Tui  These attractive birds can often be heard long before they are spotted. If you are fortunate to glimpse one you will recognise them by their distinctive white tuft under their throat. This tuft contrasts dramatically with the metallic blue-green sheen to their underlying black colour.  Tui are common throughout New Zealand in forests, towns & on off-shore islands. They are found in native forests, bush reserves & bush remnants. They are adaptable birds, & can also be found in suburban areas, particularly in winter if there is a flowering gum about.


Tui
These attractive birds can often be heard long before they are spotted. If you are fortunate to glimpse one you will recognise them by their distinctive white tuft under their throat. This tuft contrasts dramatically with the metallic blue-green sheen to their underlying black colour.

Tui are common throughout New Zealand in forests, towns & on off-shore islands. They are found in native forests, bush reserves & bush remnants. They are adaptable birds, & can also be found in suburban areas, particularly in winter if there is a flowering gum about.

   Wax-eye / Silvereye  The wax-eye, also known as the silvereye – is a small olive green forest bird with white rings around its eyes.  These friendly birds were self introduced in the 1800s and now have a wide distribution throughout New Zealand. They have made the forest their home & are now among the most common bird in suburbia too. They have a pleasant subtle call as they move, in a flock through the forest.


Wax-eye / Silvereye
The wax-eye, also known as the silvereye – is a small olive green forest bird with white rings around its eyes.

These friendly birds were self introduced in the 1800s and now have a wide distribution throughout New Zealand. They have made the forest their home & are now among the most common bird in suburbia too. They have a pleasant subtle call as they move, in a flock through the forest.

Introduced Species
   Black Bird  Introduced to New Zealand, and is now our most widely distributed bird species. Now common in a wide range of habitats including suburban gardens, farmland, woodlands & indigenous forests.  A medium-sized song bird the blackbird is larger than a song thrush. Blackbird is a bit of a misleading name with only the adult male being entirely black, while the female is almost totally brown & even quite light on it’s underside. 


Black Bird
Introduced to New Zealand, and is now our most widely distributed bird species. Now common in a wide range of habitats including suburban gardens, farmland, woodlands & indigenous forests.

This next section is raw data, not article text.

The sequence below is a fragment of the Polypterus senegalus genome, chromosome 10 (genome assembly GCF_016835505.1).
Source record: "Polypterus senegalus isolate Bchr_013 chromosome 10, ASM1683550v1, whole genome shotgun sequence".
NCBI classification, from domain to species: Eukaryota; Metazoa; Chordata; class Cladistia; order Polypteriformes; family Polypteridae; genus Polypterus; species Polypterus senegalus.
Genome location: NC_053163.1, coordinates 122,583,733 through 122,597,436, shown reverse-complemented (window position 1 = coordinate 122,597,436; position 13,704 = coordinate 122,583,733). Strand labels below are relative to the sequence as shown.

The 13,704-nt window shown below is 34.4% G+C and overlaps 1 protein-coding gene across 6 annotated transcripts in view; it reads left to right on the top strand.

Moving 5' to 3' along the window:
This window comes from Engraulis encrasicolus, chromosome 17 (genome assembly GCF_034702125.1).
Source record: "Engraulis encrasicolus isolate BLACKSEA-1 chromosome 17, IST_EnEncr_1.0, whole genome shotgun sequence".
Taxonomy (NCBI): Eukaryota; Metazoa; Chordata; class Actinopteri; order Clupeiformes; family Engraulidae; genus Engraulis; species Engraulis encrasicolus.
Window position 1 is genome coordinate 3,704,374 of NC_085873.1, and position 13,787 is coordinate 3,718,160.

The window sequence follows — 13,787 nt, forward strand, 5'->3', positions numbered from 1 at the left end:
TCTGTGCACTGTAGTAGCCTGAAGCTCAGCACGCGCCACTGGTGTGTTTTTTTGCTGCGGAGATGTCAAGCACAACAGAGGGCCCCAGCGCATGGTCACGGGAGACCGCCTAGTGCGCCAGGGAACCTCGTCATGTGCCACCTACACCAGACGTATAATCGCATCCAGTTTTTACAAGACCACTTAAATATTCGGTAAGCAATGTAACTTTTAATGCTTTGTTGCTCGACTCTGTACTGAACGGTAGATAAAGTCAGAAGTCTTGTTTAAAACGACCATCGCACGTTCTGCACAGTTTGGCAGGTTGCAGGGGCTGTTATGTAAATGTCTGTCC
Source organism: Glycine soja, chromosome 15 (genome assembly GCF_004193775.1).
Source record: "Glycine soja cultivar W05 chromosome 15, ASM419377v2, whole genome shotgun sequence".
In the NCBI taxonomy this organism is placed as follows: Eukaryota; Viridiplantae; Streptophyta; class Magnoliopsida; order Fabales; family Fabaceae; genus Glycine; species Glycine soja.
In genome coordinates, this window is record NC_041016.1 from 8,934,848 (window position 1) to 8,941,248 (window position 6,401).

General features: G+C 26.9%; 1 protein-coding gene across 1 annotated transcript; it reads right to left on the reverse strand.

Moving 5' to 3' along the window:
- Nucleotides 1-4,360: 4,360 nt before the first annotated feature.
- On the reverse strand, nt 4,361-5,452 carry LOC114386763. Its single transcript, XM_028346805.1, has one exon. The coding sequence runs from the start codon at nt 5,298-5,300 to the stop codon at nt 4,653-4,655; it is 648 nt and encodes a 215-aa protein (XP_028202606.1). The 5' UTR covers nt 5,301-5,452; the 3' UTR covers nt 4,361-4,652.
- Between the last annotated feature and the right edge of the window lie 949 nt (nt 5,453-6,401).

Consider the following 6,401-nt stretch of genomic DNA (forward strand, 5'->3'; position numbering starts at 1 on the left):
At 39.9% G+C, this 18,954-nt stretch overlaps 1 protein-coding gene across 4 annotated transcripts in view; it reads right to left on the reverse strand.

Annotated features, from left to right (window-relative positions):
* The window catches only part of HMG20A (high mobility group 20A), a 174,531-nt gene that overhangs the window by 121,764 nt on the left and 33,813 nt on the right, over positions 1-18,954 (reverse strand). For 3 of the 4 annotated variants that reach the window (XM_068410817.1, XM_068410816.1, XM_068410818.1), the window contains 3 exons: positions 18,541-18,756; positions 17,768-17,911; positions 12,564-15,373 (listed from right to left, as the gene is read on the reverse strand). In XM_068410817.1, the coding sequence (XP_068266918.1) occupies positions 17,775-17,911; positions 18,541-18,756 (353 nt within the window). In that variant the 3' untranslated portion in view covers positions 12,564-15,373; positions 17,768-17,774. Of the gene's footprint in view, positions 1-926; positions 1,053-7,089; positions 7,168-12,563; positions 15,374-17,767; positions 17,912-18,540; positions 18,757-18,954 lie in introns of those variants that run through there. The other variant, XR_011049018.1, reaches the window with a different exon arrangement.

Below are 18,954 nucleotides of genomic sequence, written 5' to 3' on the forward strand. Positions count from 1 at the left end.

A medium-sized song bird the blackbird is larger than a song thrush. Blackbird is a bit of a misleading name with only the adult male being entirely black, while the female is almost totally brown & even quite light on it’s underside. 

   Song Thrush  The song thrush can be recognised by its speckled brown-on-cream chest. But it’s usually heard before it is seen, their distinctive song spans a wide range of notes, repeating it 2-3 times.  Song thrushes were introduced from England, & were released widely in New Zealand from the mid 1800s. Now common throughout mainland New Zealand, they can be found singing from high atop a tree or from power lines.


Song Thrush
The song thrush can be recognised by its speckled brown-on-cream chest. But it’s usually heard before it is seen, their distinctive song spans a wide range of notes, repeating it 2-3 times.

Song thrushes were introduced from England, & were released widely in New Zealand from the mid 1800s. Now common throughout mainland New Zealand, they can be found singing from high atop a tree or from power lines.

   Welcome Swallow  Small fast-flying birds found in open country particularly around lakes, riverbeds & wetlands. They fly low over open water, darting from side to side to catch insects.  Distinctive with a V-shaped tail, blue-black back & grey underside. Welcome Swallows were self-introduced in the mid 1900s, but established quickly & are now quite common


Welcome Swallow
Small fast-flying birds found in open country particularly around lakes, riverbeds & wetlands. They fly low over open water, darting from side to side to catch insects.

Distinctive with a V-shaped tail, blue-black back & grey underside. Welcome Swallows were self-introduced in the mid 1900s, but established quickly & are now quite common

   Yellowhammer  Yellowhammer were introduced from England, released in New Zealand from the mid 1800s. Now common throughout New Zealand, including many off-shore islands.  A small bird, about the size of a sparrow, with a bright yellow head & body, the yellowhammer is easy to identify. They can be found in grasslands, feeding on seeds in large flocks, during most of the year


Yellowhammer
Yellowhammer were introduced from England, released in New Zealand from the mid 1800s. Now common throughout New Zealand, including many off-shore islands.

A small bird, about the size of a sparrow, with a bright yellow head & body, the yellowhammer is easy to identify. They can be found in grasslands, feeding on seeds in large flocks, during most of the year

Native bird recordings were adapted from New Zealand Department of Conservation copyright material, licensed for re-use under a Creative Commons Attribution 3.0 New Zealand Licence.